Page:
Imperato, Annalisa (2010) STUDIO DELLA DIVERSITA’ GENETICA IN OLIVO (Olea europea L.). [Tesi di dottorato] (Unpublished)
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|Item Type:||Tesi di dottorato|
|Uncontrolled Keywords:||SSR; core collection; Bactrocera oleae|
|Date Deposited:||03 Dec 2010 10:16|
|Last Modified:||30 Apr 2014 19:46|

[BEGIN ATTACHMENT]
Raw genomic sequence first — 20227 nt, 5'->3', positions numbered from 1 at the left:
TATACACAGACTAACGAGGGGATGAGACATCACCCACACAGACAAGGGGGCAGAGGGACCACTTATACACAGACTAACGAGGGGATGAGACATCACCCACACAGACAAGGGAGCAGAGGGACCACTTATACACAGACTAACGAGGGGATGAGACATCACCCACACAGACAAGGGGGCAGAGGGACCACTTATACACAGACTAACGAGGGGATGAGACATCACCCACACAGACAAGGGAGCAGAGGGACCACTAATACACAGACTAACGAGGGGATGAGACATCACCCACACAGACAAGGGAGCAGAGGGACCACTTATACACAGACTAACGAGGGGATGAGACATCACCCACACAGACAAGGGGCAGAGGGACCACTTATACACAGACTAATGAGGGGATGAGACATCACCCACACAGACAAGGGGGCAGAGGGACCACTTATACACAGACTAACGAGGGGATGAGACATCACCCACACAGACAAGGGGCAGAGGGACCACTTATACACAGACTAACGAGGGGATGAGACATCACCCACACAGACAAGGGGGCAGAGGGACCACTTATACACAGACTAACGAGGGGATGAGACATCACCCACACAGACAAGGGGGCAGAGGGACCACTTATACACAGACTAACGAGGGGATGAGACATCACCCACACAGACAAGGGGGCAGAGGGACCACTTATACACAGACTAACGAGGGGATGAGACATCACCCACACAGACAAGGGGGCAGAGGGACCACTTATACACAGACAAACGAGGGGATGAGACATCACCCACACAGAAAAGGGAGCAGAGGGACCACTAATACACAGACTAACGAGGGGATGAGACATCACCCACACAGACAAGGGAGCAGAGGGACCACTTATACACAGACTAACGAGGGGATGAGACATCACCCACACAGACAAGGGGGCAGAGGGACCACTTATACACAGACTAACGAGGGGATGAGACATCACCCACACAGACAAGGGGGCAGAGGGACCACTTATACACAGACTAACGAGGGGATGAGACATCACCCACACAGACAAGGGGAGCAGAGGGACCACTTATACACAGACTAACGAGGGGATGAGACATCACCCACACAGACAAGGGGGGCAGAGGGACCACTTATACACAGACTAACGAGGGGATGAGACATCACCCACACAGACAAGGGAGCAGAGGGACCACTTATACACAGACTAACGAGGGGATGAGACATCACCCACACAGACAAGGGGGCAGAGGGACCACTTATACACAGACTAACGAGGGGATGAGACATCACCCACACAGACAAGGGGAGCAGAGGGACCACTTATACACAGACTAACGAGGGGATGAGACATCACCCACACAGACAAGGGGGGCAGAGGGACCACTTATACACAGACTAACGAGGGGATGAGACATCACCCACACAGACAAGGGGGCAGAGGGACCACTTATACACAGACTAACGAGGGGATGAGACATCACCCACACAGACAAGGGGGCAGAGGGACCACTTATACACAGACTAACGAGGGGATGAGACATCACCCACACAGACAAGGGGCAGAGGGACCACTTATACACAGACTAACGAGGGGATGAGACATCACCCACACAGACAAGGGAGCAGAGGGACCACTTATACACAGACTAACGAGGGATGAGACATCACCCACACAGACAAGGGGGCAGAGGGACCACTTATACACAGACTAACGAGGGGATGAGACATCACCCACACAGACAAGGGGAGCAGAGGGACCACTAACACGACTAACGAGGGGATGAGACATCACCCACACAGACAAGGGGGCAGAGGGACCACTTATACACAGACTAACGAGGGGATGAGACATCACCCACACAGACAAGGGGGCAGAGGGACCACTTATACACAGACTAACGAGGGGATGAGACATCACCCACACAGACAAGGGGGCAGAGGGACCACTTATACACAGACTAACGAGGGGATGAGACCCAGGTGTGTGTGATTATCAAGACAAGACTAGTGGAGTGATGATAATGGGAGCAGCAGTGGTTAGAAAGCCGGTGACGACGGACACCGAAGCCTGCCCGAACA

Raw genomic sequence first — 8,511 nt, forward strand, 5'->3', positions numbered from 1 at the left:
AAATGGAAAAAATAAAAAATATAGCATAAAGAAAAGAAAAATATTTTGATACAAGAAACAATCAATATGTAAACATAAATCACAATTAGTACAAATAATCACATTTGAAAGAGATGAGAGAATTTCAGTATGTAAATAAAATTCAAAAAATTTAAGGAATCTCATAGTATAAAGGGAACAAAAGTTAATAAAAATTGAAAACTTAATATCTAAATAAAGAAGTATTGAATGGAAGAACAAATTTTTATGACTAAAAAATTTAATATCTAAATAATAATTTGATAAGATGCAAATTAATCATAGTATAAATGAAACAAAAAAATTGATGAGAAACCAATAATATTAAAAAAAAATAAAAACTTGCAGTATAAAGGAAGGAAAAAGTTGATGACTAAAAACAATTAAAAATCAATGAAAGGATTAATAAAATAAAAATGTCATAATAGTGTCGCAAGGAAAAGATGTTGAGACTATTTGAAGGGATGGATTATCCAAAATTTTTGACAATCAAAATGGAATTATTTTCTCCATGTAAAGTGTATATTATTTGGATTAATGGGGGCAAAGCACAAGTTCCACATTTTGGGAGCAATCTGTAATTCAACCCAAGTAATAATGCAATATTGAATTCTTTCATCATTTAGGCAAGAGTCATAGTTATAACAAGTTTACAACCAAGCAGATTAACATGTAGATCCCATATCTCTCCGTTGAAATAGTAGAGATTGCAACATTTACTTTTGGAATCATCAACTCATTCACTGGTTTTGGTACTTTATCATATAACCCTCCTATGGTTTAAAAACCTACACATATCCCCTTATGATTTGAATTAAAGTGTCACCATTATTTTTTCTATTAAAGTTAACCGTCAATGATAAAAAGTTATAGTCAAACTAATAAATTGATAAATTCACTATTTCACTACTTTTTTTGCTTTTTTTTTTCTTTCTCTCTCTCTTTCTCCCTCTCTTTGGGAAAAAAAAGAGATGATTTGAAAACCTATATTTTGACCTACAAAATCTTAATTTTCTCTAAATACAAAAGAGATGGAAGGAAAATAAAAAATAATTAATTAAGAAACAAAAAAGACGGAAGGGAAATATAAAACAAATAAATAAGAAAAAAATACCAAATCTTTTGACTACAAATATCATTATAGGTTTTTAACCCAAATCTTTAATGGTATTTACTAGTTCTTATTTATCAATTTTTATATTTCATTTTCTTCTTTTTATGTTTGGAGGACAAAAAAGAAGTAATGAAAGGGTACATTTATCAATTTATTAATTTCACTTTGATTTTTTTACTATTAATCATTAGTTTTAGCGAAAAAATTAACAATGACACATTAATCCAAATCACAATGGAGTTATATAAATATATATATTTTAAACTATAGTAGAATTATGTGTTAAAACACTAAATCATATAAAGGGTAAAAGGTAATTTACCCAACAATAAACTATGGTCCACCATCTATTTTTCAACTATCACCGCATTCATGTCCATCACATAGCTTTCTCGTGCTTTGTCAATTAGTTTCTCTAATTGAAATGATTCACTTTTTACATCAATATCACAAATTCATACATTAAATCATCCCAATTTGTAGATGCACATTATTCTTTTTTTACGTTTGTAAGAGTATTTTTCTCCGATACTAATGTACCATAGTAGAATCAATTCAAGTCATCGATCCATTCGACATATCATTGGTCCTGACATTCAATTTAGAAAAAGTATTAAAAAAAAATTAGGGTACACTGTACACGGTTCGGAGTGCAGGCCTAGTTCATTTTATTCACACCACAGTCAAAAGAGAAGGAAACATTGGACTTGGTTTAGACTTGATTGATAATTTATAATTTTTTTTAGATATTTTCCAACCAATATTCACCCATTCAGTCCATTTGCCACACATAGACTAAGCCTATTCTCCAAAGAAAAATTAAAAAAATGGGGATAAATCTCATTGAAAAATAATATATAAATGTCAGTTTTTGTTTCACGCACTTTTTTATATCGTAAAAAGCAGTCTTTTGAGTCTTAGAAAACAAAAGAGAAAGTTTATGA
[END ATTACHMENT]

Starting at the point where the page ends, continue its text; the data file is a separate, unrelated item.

The olive (Olea europaea L.), is one of the most important cultivated tree in Italy and all around the eastern Mediterranean Basin. This species is characterized by a germplasm that includes a huge number of varieties, spread in different areas. Among the molecular markers available to study genetic variability in olive, Simple Sequence Repeats (SSRs) are among the most interesting for varietal identification, because they are codominant, informative and reproducible. In most of the collections varietal identification hasn’t been completed and really few agronomic feature have been methodically estimated. Cases of synonymy and homonimy are still very common, often because of mistakes in name transcription of a particular variety (Rao et al., 2009). Nevertheless at present for the olive we have available some methods, whose complementary use allow us a correct identification of cultivated vegetal material. Among several molecular markers used in olive, the microsatellits (SSR) are considered the markers by excellence, thanks to their codominant nature and to their discriminant capability and their being reproducible different labs. The main aim of the present thesis was to evaluate the genetic variability of olive varieties cultivated in Southern Italy using SSR markers. Twenty-six olive cultivars from Campania and twenty-one of nearby areas were analysed at six SSR loci. Campania is a region characterised by a morphologically diverse varieties able of producing selected and typical oils. The SSR loci were chosen from the literature for their high discriminating power and for their capability of supplying a high number of alleles. All SSR primer couples provided a clear amplification profile and turned out to be polymorphic in the population analysed. The two loci with the highest discriminating power were the DCA 3 and the DCA 16, in accordance with what had been reported in literature (Alba et al., 2009). High values of genetic diversity (He) and of discriminating power (D) were found in most of the SSR loci used, pointing out a high polymorphism among the olive cultivars analysed. A total of 81 different alleles were found, and both the mean heterozygosity and the discriminating power were on average high. All the cultivars had a unique profile, with the exception of the ‘Uova di Pavone’ and ‘Sant’ Agostino’ cultivars. These genotypes should be further analysed to define if they are a case of possible synonymy. The genetic relations among the examined varieties were studied through hierarchical analysis by UPGMA algorithm. The dendrogram indicated that most of the accessions from Campania are genetically different from those from neighbouring areas. The possible usefulness of the identified SSR profiles in the agro-food chain was also investigated. The DNA isolated from leaves, fruits or mono-varietal olive oils of three cultivars (‘Frantoio’, ‘Pisciottana’ and ‘Leccino’) was isolated and analysed with the six SSR primer pairs. The result indicated that SSR profile are conserved in the olive-food chain and therefore, SSR profiling is a valid tool for olive oil chain genetic traceability. However, some issues such as the sensitivity of the method and its ability of identifying varieties in complex mixtures, still need to be further investigated. The results of the genetic fingerprint of the here analysed cultivars underlined the richness and the possible specific nature of the olive from Campania. The SSRs’ profiles gave us valuable information that can be use to protect both the genetic material and mono-varietal oils. Furthermore, the data confirmed the genetic richness of regional germplasm, implying the necessity of measures to protect neglected traditional varieties. Our results pointed out that it’s possibile to identify DNA from two olive cultivars in a 1:1 DNA mixture, while it’s not possibile when DNA of each cultivar, which makes the blend, has a proportion lower than 50% , as demonstrated from previous literature (Breton et al., 2004). Although we should still check any problems connected with sensitivity and efficacy of method that is used for identification of varietal composition even in more complex oil blends, we can however state that DNA markers through PCR technology are a valid tool for assuring genetic traceability in any stage of the olive oil chain, their correspondence to DOP and IGP labels, and at last finished product quality, guaranteeing farmers, producers and consumers and even preventing them from any frauds. Thanks to increasing attention to the protection biodiversity, several olive germplasm ex-situ collections were developed to safeguard and to promote the use of genetic resources in farming. Management, evaluation and use of wide germplasm collections can be inefficient, mainly because the high number of genotypes present in collection and the unfeasibility of analysing with sufficient details all the accessions conserved. The establishment of a core set is a valid help for assessing, characterizing, and using a germplasm collections. Using SSR molecular markers data already available, five different core subset were built and evaluated using three different algorithms. This analysis was carried out on the World Olive Germplasm Bank (WOGB) of Cordoba. Among the six different strategies used for construction of five core subsets, only the sampling strategy based on Core Hunter algorithm, which simultaneously maximizes two genetic measures (the average modified Rogerss' distance and Nei's index) allowed to get the highest values of genetic parameters considered. This is in agreement with what literature reported (Thachuk et al., 2009). 133 and 151 genotypes were necessary to capture 99% of 236 alleles of the whole initial collection. A basic requirement for the use and preservation of olive germplasm is not only a careful genetic characterization, but also an accurate evaluation of plants sanitary conditions. It is essential to have a qualified nursery propagation equipment, in conformity with sanitary regulations that impose the genetic correspondence to a defined genotype as well as lack of those diseases, caused by pathogens and viruses, in young olive plants. For this reason, 174 WOGB accessions were analysed by molecular techniques to screen for the presence of 40 pathogens and 3 viruses. The olive fly Bactrocera oleae (Rossi) is the key pest of cultivated olive in the Mediterranean Basin. Infestation caused by the olive fruit fly caused direct and indirect damages. The direct damages are caused by active infestation, which consists in the destruction of the pulp fiction and as consequence, premature fruit drop. Furthermore, the fly also causes an alteration of olive oil’s qualitative parameters. The indirect damages are due to fungal and bacterial infestations, which start at the egg position and spread with the larval feeding tunnels. The control of olive fruit fly is essentially pursued by pesticide treatments, which are costly and have negative impact on the environment or human health. Alternative control methods are mass trapping, barrier films, combined treatments as mass trapping and application of kaolin clay or biological control. However such methods are not always effective as desired The availability of olive cultivars with low susceptibility to the fly could represent an important tool in strategies of integrated management of the B. oleae. It is known that morphological, physical, and chemical parameters, in addition to environmental conditions, are involved in the level of susceptibility of olive cultivars to fruit fly attacks. For example, some low susceptible olive cultivars have higher quantities of oleuropeine or cianidine compounds (Iannotta et al., 1999). It was proposed that the degree of cultivars susceptibility to fly infestation depends on the ability of the β-glucosidase enzyme to cleave oleuropeine and/or on the availability of oleuropeine to undergo the cleavage (Iannotta et al., 2007). On the contrary no information is available on the defence genes active against B oleae and on the molecular response of olive fruits to the fly infestation. It is known, that the molecular interaction between plants and herbivores originates both up and down regulation of a large number of genes encoding proteins involved in defense mechanisms and signaling, secondary metabolism, abiotic stress and photosynthesis, beside many genes with unknown functions. (Hermsmeier et al., 2001). Therefore, the study of the variation of the transcripts abundance occurring in infested olive fruit tissue, will provide novel information on olive sequences responding to B. oleae infestation and on their involvement in defence. In this frame an useful experimental approach, is the SSH (Suppression Subtractive Hybridization) technique. We used this strategy in order to isolate differentially expressed olive sequences occurring in infested tissue. In addition, we monitored the expression of up-regulated genes in different olive cultivars. For characterization of differential expressed genes in reaction to the fruit fly, a subtractive library was constructed through Suppression Subtractive Hybridization (SSH) method. The library was constructed subtracting mRNAs from un-attacked fruits of cultivar ‘Moraiolo’ from mRNAs isolated from with larval feeding tunnel. Among the 590 clones of the library, 219 were sequenced, having an insert size longer than 200 bp. In order to assign a putative function to the different transcripts, similarity analysis was carried out with tblastx algorithm. Approximately 70% of transcripts showed a significant similarity with coding sequences of different plant species (e-value <0.001) mainly Vitis vinifera; among them 113 sequences had similarity with transcripts coding for known protein and 106 with transcripts coding for unknown protein. Only 48% of the ESTs were classified into functional category (Biological process, Molecular Function, Cellular component) most likely as consequence of the very little information available on olive genome. The molecular functions of EST sequences, underline the complexity of olive molecular response to the fruit fly. The differential expression validation of the most interesting transcripts was performed by Real time PCR. Eight transcripts putatively involved in defence mechanisms, turned out to be overexpressed in olive fruits infested through larval feeding tunnel. Four transcripts showed a weak overexpression level, with RQ values variable from 1,29 to 2,28. Nevertheless differences in expression turned out to be statistically significant, when t-student test was performed. The transcripts most overexpressed in drupes with larval feeding tunnel, with RQ from 2,3 to 8,7, were similar to those coding a protein related to pathogenesis (Oe-PR27), to a lipoxygenase (Oe-LOX) and to a chitinase (Oe-Chitinase). We thought to evaluate the relative expression of the latter transcripts also in a different olive variety (‘Leccino’) and at two different stages (drupes with sign of oviposition stings and drupes with larval feeding tunnel). The overexpression of the three transcripts in the two attack biological stages was confirmed. Finally, in order to get the complete transcripts sequence RACE-PCR experiments were conducted. Two full lenght cDNA (Oe-Chitinase and Oe-PR27) were recovered by the 3’ and 5’ RACE-PCR. The amino acid sequences coded by these two genes was of 229 aa and 268 aa respectively. Our data demonstrated that the molecular response of olives drupes to B. oleae infestation is complex and involves numerous molecular functions. As expected, this molecular response implicates alterations of primary and secondary metabolism. We identified three genes that are up-regulated in infested olive fruits. Homologues of the identified sequences are involved in the molecular response of plant to biotic stress in different species. It will be interesting to verify if the expression profiles of the EST sequences generated in this study are associated to different level of susceptibility of olive cultivars to B. Oleae.